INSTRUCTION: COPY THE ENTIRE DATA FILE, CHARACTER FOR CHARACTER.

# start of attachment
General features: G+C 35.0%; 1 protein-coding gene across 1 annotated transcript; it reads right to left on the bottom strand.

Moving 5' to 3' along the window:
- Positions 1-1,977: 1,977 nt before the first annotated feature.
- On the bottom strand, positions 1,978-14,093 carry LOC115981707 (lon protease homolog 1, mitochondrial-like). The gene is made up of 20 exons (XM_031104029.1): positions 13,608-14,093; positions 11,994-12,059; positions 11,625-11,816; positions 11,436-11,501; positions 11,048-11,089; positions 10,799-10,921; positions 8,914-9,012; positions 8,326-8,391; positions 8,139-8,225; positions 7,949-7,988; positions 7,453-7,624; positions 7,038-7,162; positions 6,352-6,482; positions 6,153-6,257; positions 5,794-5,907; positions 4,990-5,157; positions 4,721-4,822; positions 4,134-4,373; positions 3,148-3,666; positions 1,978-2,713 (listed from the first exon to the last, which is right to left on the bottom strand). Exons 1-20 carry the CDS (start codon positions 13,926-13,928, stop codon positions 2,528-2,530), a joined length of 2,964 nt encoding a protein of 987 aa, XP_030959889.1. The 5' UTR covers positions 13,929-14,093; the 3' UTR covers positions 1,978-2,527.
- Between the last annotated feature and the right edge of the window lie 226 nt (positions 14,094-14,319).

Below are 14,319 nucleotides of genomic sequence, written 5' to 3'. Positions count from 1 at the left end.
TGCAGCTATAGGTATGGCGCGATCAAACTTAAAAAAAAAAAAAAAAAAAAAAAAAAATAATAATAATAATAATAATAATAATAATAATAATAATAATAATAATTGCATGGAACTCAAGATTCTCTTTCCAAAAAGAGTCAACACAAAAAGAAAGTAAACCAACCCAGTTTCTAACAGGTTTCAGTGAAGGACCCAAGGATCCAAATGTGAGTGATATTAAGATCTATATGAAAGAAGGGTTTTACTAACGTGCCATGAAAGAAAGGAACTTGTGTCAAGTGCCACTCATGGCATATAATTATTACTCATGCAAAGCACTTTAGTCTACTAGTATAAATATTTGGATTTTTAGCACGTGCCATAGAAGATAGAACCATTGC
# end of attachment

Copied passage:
General features: G+C 35.0%; 1 protein-coding gene across 1 annotated transcript; it reads right to left on the bottom strand.

Moving 5' to 3' along the window:
- Positions 1-1,977: 1,977 nt before the first annotated feature.
- On the bottom strand, positions 1,978-14,093 carry LOC115981707 (lon protease homolog 1, mitochondrial-like). The gene is made up of 20 exons (XM_031104029.1): positions 13,608-14,093; positions 11,994-12,059; positions 11,625-11,816; positions 11,436-11,501; positions 11,048-11,089; positions 10,799-10,921; positions 8,914-9,012; positions 8,326-8,391; positions 8,139-8,225; positions 7,949-7,988; positions 7,453-7,624; positions 7,038-7,162; positions 6,352-6,482; positions 6,153-6,257; positions 5,794-5,907; positions 4,990-5,157; positions 4,721-4,822; positions 4,134-4,373; positions 3,148-3,666; positions 1,978-2,713 (listed from the first exon to the last, which is right to left on the bottom strand). Exons 1-20 carry the CDS (start codon positions 13,926-13,928, stop codon positions 2,528-2,530), a joined length of 2,964 nt encoding a protein of 987 aa, XP_030959889.1. The 5' UTR covers positions 13,929-14,093; the 3' UTR covers positions 1,978-2,527.
- Between the last annotated feature and the right edge of the window lie 226 nt (positions 14,094-14,319).

Below are 14,319 nucleotides of genomic sequence, written 5' to 3'. Positions count from 1 at the left end.
TGCAGCTATAGGTATGGCGCGATCAAACTTAAAAAAAAAAAAAAAAAAAAAAAAAAATAATAATAATAATAATAATAATAATAATAATAATAATAATAATAATTGCATGGAACTCAAGATTCTCTTTCCAAAAAGAGTCAACACAAAAAGAAAGTAAACCAACCCAGTTTCTAACAGGTTTCAGTGAAGGACCCAAGGATCCAAATGTGAGTGATATTAAGATCTATATGAAAGAAGGGTTTTACTAACGTGCCATGAAAGAAAGGAACTTGTGTCAAGTGCCACTCATGGCATATAATTATTACTCATGCAAAGCACTTTAGTCTACTAGTATAAATATTTGGATTTTTAGCACGTGCCATAGAAGATAGAACCATTGC